The Wall Street Journal’s “Notable & Quotable” section this morning flags one of Don Boudreaux’s typically insightful posts from his CafeHayek blog (very much worth reading for basic booster shots of economic literacy) about the emergence of bottled water a couple decades ago:
I remember back in the late 1970s or early 1980s when I first noticed that still water began to be offered for sale in single-sized bottles. I was convinced that this product would fail. ”Who would pay for still water in single-sized bottles when still water can be gotten for free out of water fountains and water coolers or at zero marginal cost out of faucets at home?” I reasoned. Whether I reasoned rightly or wrongly, my prediction proved wrong. Reason, you see, is a wonderful and necessary tool, but also one of limited power. My reason could not reveal to me the preferences of millions of other people. My reason could not reveal to me the ambitions and the creativity of entrepreneurs. My reason could not reveal to me the details of an open-ended future in which people are free to spend their money – as consumers, as producers, and as investors – as they wish.
Had I been a government planner in the 1970s or early 1980s – a planner with the finest training, the highest integrity, and a most intense desire to serve my fellow citizens well – I would have counseled against directing society’s scarce resources into the production and distribution of single-sized bottled still water. My reason would have assured me of the prudence and correctness of my decision. And if I were such a government planner whose diktat would have been heeded, no one would ever have learned that my decision stunk. Being prohibited by the state from being offered to consumers, still water bottled in single-sized servings would never have had the chance to grow into the multi-billion dollar industry that it is today. That innovation passed the market test – an outcome that couldn’t have possibly occurred had not producers and consumers had the freedom actually to conduct this market test.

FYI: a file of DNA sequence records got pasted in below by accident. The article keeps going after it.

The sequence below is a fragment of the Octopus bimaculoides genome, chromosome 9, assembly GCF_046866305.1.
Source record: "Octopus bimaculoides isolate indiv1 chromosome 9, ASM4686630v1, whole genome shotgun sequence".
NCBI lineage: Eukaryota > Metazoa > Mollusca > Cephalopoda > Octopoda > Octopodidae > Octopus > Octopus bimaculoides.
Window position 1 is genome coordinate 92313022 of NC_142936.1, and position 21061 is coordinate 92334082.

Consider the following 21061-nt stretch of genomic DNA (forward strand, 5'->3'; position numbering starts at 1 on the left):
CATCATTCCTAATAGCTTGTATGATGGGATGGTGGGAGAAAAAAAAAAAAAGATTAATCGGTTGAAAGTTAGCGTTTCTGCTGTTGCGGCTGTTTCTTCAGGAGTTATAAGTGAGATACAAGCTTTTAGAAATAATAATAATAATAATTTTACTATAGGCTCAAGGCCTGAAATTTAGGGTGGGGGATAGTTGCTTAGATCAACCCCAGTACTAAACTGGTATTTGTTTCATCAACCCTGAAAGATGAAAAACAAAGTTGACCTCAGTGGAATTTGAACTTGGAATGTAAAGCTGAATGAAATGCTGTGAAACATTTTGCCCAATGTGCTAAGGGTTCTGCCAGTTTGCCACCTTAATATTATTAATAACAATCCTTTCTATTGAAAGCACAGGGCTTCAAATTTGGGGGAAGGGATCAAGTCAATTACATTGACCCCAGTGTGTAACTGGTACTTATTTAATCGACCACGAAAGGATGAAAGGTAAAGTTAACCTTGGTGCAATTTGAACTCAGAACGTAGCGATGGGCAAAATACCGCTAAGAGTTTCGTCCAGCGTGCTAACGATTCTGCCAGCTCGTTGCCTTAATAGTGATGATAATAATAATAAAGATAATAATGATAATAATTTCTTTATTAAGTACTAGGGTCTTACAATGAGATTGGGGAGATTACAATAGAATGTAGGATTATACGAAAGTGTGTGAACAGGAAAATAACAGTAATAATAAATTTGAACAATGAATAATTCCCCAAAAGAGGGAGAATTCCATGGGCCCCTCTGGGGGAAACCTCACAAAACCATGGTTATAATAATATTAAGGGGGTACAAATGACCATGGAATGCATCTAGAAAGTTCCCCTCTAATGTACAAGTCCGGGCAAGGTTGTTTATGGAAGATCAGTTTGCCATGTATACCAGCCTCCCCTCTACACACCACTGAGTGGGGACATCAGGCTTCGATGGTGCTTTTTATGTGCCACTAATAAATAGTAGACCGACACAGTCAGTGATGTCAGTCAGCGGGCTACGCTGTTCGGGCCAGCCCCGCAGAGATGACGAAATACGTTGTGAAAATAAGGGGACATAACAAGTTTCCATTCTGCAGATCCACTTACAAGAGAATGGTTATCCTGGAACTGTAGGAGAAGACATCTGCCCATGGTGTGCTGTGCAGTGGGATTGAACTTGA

I think Don misses one thing here: many environmentalists today hate bottled water, and would not hesitate for a moment to ban bottled water if they had the power to do so. In other words, most environmentalists (and liberals generally) are totally if not willfully oblivious to the sensible and important point Don makes here.
But it gets better. Why did the bottled water market take off the way it did? One reason is that environmentalists kept trying to scare us with stories about how our tap water was “dangerous.” So in addition to arrogant reason, the doctrine of unintended consequences has shown up for duty again, as a chief reason for the bottled water boom was the bobble-headedness of environmentalists. One of the environmental complaints now is that plastic water bottles are ending up in the ocean, etc. Well they should have thought of that before setting out to scare us about tap water, eh?
The Clean Water Act mandates that public water systems report even de minimis trace elements of every scary thing you’ve ever heard, even when the levels may not be anywhere near a harmful level. And tested bottled water has sometimes been found to include higher levels of heavy metals than tap water; after all, what do you think is down there in those “natural springs” that end up in your plastic bottle? A recall of a batch of Perrier once tested out with detectible levels of benzene. Heh.